A Nuanced Look at Blended Learning

This is the type of story that helps us understand what a different notion of school, made possible in part by technology, looks like — warts and all.

Getting At-Risk Teens to Graduation

Blended learning offers a second chance

Blended learning offers a second chance

Photos: Additional images of Performance Learning Centers (PLCs) in Hampton and Richmond, Virginia.

All A-Twitter about Education

Improving our schools in 140 characters or less

Improving our schools in 140 characters or less

School of One: Thoughts on Expansion (Part II)

With national media attention, promising — though very preliminary — initial results, and strong public/private support, School of One, though just a few years old, is already being hailed as a national model to expand. But, before talking expansion, we should really understand the actual program model.

My Visit to School of One (Part I)

Yesterday morning, I took the long “F” train ride from Manhattan to Brooklyn’s David A. Boody Intermediate School (IS 228), one of New York City’s three School of One pilot schools. I walked away impressed — as most do from a tour like this. But, I also realized that in many discussions, we’re having the wrong conversation about what we could learn from pilots like School of One.

Khan Academy: Not Overhyped, Just Missing a Key Ingredient – Excellent Live Teachers

Rick Hess was right to question the simplistic hyping of Khan Academy’s online video lectures. But we think he’s only got it half-right: it’s less a matter of OVER-hyping than MIS-hyping the true potential of what Khan is doing

Virtual Schoolteacher

Online education works for teachers and students

Online education works for teachers and students

Teachers Swap Recipes

Educators use web sites and social networks to share lesson plans

Educators use web sites and social networks to share lesson plans

Future Schools

Blending face-to-face and online learning

Blending face-to-face and online learning

The Digital Divide and the Knowledge Deficit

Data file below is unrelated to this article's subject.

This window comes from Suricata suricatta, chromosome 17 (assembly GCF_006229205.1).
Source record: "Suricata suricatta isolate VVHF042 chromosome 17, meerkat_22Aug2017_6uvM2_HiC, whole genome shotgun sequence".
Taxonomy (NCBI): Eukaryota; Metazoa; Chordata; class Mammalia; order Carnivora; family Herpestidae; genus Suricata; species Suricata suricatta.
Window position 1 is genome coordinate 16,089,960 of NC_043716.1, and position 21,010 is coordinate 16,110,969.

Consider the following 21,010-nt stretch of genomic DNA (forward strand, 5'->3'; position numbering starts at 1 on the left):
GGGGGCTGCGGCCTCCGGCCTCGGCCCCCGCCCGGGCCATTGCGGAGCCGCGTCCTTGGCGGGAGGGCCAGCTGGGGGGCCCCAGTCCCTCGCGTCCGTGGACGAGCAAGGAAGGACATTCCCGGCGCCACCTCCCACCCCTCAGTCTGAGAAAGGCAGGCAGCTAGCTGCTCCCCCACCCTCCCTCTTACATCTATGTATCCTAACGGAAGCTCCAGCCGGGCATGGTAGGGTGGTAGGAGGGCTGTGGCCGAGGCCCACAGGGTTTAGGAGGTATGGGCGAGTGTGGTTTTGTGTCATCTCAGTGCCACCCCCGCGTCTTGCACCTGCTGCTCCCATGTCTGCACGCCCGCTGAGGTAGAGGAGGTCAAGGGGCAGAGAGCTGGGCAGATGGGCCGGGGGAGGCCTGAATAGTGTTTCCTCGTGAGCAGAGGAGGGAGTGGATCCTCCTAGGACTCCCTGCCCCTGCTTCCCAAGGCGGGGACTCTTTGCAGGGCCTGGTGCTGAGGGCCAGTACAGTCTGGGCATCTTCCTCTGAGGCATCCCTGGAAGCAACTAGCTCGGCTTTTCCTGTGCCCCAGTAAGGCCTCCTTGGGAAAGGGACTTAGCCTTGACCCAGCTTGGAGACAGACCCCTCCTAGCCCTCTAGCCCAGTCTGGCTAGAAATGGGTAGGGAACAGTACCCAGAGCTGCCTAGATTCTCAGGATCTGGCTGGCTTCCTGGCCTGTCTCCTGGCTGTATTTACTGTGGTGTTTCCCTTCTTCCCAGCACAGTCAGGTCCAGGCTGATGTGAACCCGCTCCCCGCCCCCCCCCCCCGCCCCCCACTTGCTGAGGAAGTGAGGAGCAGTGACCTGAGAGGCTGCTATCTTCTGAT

Are we letting our digital obsessions distract us from obligations to teach knowledge?

Cell Phones Are Ringing

Will educators answer?

Will educators answer?

By Rebecca Fortner    Briefs, Journal, School Life, Technology  

Why Schools of One Are Our Future

Too Simple to Fail, a new book from Oxford University Press, is a review of thirty years of research into how children learn. The author, R. Barker Bausell, a biostatistician in the School of Nursing at the University of Maryland, has come to the conclusion that classroom instruction is hopelessly obsolete, and that the answer to the deficiencies of our educational system is the tutorial model.

Three Things the NY Times Article on Florida Virtual School Missed

The recent New York Times article, “In Florida, Virtual Classrooms with No Teachers,” takes us to Miami, where schools are using a blended learning approach. There’s a lot to discuss here, including the fact that the implementation has been rocky — most notably because several of the schools made no effort to tell either students or parents that they wouldn’t be in traditional classrooms. But as we’ve seen in the past with the Times, the article is framed by an assumption that the traditional classroom is best.

Lessons for Online Learning

Charter schools’ successes and mistakes have a lot to teach virtual educators